Presidents of UNC

Carolina's early history is marked by long presidential tenures. The campus leader was at first designated as presiding professor. Four men served under that title, from 1794 to 1804, when the trustees opted to promote Joseph Caldwell to president. He served until 1812 and stepped in again four years later to serve another twenty-three years. Caldwell was followed by David Lowry Swain, whose thirty-three-year tenure remains a record. In the political turmoil of Reconstruction, mathematics professor Solomon Pool attempted to keep the university open for three years in the face of virulent Democratic opposition. After reopening in 1875 the university gained new prominence and stability under the twenty-year tenure of Kemp Plummer Battle. Presidents Francis Preston Venable and Harry Woodburn Chase began to build a research enterprise, while the brief tenure of Edward Kidder Graham saw the creation of an extension program to serve the state. Although Frank Porter Graham's nineteen years as president spanned the change from a single university to a consolidated system, his influence on Carolina as a progressive dedicated to academic freedom shaped the university's reputation for the remainder of the twentieth century.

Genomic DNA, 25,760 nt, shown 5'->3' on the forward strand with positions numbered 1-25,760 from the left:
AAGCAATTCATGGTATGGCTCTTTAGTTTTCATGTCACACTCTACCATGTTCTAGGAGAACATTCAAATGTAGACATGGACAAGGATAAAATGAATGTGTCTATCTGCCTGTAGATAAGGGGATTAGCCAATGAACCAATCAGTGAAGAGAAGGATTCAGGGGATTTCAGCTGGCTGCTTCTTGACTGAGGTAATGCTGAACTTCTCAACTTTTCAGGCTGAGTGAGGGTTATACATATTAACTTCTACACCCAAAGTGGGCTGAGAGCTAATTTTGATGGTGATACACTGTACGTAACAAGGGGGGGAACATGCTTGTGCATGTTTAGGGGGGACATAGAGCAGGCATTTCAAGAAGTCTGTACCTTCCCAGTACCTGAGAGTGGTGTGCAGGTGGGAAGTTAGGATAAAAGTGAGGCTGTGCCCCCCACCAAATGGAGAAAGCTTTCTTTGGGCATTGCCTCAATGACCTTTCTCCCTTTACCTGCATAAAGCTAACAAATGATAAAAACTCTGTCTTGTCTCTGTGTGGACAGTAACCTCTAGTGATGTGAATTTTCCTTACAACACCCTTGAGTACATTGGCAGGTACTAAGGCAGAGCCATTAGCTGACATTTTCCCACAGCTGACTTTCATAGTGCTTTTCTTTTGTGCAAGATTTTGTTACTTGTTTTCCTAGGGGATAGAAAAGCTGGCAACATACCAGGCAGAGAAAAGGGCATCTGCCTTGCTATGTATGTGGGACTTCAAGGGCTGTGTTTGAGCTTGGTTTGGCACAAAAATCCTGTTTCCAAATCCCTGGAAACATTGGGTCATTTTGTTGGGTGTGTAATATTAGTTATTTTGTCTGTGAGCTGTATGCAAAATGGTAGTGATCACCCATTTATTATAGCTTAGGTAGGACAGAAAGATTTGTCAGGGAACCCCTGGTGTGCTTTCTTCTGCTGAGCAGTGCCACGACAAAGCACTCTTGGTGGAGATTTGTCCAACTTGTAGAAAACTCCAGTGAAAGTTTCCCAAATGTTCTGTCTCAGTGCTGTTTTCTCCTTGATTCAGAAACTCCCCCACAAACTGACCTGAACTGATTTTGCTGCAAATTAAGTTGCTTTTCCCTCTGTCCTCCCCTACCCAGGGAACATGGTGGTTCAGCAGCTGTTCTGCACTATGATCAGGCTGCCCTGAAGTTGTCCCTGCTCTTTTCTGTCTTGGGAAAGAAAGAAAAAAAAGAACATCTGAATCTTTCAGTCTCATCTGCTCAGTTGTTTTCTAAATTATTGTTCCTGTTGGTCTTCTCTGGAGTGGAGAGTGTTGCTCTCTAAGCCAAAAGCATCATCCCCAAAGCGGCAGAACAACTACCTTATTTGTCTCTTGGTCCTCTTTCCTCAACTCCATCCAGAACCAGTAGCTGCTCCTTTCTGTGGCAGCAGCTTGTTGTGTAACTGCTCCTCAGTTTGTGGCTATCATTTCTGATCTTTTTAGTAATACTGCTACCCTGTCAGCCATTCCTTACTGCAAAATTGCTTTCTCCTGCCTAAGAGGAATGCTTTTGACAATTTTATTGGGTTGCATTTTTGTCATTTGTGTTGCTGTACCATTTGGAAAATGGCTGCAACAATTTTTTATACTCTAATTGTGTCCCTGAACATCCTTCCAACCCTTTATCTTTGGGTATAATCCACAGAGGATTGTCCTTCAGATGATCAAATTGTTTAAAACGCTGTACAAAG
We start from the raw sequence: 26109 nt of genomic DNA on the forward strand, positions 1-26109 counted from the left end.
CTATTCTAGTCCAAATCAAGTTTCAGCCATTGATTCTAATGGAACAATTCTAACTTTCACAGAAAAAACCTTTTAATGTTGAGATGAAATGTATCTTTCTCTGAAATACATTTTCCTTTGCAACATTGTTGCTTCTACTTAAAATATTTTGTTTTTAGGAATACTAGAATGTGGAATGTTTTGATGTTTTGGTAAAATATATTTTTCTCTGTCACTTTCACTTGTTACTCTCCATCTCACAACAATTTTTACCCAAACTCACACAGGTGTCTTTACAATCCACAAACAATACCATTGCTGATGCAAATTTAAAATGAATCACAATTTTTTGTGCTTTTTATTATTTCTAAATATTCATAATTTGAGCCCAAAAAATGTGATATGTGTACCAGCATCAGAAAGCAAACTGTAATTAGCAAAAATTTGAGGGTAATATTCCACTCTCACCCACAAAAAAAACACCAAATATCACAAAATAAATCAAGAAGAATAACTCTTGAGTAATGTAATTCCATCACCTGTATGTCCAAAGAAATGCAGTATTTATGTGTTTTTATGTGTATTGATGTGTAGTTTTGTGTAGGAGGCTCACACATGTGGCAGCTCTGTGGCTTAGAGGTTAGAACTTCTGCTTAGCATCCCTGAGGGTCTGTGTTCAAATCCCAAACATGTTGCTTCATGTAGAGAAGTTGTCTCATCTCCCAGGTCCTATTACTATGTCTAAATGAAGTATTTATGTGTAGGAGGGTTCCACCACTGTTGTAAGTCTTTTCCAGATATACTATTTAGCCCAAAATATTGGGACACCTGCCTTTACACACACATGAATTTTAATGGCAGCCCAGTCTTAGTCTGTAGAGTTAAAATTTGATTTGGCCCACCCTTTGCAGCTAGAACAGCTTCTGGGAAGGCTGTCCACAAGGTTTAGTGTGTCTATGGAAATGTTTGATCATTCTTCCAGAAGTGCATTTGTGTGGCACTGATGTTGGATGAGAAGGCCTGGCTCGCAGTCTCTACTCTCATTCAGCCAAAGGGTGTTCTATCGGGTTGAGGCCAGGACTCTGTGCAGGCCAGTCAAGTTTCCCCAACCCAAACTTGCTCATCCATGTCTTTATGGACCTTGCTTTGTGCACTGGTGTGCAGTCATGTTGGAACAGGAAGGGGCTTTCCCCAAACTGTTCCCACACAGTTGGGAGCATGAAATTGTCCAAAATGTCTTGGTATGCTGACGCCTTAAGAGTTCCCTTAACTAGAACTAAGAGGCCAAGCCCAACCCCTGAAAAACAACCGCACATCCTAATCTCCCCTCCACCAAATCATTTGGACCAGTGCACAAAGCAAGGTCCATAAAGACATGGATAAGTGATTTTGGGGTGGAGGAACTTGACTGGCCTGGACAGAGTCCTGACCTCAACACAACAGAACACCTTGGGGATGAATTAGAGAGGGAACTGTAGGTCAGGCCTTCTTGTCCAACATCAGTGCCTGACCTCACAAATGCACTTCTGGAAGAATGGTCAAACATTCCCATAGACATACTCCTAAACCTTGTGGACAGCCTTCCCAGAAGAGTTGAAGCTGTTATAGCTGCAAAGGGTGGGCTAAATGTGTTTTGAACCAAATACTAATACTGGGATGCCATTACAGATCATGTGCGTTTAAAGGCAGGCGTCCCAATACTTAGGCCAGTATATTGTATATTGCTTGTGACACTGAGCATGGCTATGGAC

Presiding Professors
David Ker: 1794—96
Charles W. Harris: 1796 (July—December)
Joseph Caldwell: 1796—97
James S. Gillespie: 1797—99
Joseph Caldwell: 1799—1804

University Presidents
Joseph Caldwell: 1804—12
Robert Hett Chapman: 1812—16
Joseph Caldwell: 1816—35
Elisha Mitchell (acting): 1835 (February—December)
David Lowry Swain: 1835—68
Solomon Pool: 1869—72
Charles Phillips: 1875—76
Kemp Plummer Battle: 1876—91
George Tayloe Winston: 1891—96
Edwin Anderson Alderman: 1896—1900
Francis Preston Venable: 1900—1913
Edward Kidder Graham (acting): 1913—14, (president): 1914—18
Marvin Hendrix Stacy (acting): 1918—19
Harry Woodburn Chase: 1919—30
Frank Porter Graham: 1930—34